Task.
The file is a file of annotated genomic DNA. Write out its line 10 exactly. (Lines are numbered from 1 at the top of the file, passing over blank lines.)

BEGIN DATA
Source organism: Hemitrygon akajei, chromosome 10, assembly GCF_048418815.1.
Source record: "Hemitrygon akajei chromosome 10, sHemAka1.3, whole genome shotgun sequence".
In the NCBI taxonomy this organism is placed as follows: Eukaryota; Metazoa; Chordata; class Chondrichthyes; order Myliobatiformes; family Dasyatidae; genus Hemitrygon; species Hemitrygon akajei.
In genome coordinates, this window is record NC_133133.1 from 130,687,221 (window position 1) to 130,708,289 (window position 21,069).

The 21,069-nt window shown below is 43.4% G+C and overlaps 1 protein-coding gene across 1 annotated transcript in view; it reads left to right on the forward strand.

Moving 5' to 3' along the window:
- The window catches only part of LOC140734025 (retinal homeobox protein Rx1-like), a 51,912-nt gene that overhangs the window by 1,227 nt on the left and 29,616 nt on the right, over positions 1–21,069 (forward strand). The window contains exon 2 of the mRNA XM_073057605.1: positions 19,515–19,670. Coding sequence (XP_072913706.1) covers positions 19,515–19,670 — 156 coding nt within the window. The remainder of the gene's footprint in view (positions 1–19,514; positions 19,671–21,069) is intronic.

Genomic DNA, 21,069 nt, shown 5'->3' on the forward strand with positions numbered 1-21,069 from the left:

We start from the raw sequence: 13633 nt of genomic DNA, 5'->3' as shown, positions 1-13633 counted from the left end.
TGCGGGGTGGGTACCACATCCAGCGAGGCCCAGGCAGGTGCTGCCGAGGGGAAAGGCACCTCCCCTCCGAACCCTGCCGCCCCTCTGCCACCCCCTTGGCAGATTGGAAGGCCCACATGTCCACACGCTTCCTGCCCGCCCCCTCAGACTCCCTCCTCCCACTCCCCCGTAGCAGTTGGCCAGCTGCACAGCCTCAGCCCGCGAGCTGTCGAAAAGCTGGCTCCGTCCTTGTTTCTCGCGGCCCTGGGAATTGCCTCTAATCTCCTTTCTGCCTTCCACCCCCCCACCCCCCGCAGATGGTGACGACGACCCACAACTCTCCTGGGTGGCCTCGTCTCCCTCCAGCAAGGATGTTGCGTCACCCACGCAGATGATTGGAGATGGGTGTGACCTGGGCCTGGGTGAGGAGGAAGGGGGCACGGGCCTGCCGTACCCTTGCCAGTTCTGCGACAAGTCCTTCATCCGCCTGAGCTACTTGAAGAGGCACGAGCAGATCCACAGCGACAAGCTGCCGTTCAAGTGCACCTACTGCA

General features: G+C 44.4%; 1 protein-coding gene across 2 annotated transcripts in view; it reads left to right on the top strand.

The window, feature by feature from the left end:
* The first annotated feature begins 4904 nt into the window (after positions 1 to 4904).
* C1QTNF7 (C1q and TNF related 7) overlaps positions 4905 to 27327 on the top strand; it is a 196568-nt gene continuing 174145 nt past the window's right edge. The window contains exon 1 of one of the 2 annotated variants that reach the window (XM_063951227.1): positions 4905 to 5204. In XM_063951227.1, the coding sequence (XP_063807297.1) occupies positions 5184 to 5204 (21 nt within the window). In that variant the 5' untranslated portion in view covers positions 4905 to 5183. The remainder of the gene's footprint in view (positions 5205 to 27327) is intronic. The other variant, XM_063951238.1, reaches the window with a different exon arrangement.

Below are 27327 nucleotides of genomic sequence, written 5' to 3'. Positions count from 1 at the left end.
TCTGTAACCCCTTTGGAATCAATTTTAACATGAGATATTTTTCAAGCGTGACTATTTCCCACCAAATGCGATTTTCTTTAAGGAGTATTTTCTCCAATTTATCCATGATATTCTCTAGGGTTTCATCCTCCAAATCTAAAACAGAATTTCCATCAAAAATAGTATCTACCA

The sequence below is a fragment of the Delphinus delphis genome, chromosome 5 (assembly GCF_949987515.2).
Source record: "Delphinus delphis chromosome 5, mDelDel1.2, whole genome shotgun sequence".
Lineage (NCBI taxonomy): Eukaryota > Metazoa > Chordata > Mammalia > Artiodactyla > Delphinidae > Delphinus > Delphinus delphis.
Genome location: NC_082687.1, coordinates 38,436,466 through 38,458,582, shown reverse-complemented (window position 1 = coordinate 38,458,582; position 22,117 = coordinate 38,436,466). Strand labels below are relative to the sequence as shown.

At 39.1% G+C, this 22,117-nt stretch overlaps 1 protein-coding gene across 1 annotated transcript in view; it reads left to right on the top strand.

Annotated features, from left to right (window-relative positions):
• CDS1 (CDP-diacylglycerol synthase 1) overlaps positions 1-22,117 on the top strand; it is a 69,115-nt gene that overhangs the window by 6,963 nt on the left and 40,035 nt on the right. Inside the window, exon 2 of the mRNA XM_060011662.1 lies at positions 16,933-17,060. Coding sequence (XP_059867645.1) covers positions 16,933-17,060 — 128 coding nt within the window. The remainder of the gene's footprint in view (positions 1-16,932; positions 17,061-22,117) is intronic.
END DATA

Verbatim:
TGCGGGGTGGGTACCACATCCAGCGAGGCCCAGGCAGGTGCTGCCGAGGGGAAAGGCACCTCCCCTCCGAACCCTGCCGCCCCTCTGCCACCCCCTTGGCAGATTGGAAGGCCCACATGTCCACACGCTTCCTGCCCGCCCCCTCAGACTCCCTCCTCCCACTCCCCCGTAGCAGTTGGCCAGCTGCACAGCCTCAGCCCGCGAGCTGTCGAAAAGCTGGCTCCGTCCTTGTTTCTCGCGGCCCTGGGAATTGCCTCTAATCTCCTTTCTGCCTTCCACCCCCCCACCCCCCGCAGATGGTGACGACGACCCACAACTCTCCTGGGTGGCCTCGTCTCCCTCCAGCAAGGATGTTGCGTCACCCACGCAGATGATTGGAGATGGGTGTGACCTGGGCCTGGGTGAGGAGGAAGGGGGCACGGGCCTGCCGTACCCTTGCCAGTTCTGCGACAAGTCCTTCATCCGCCTGAGCTACTTGAAGAGGCACGAGCAGATCCACAGCGACAAGCTGCCGTTCAAGTGCACCTACTGCA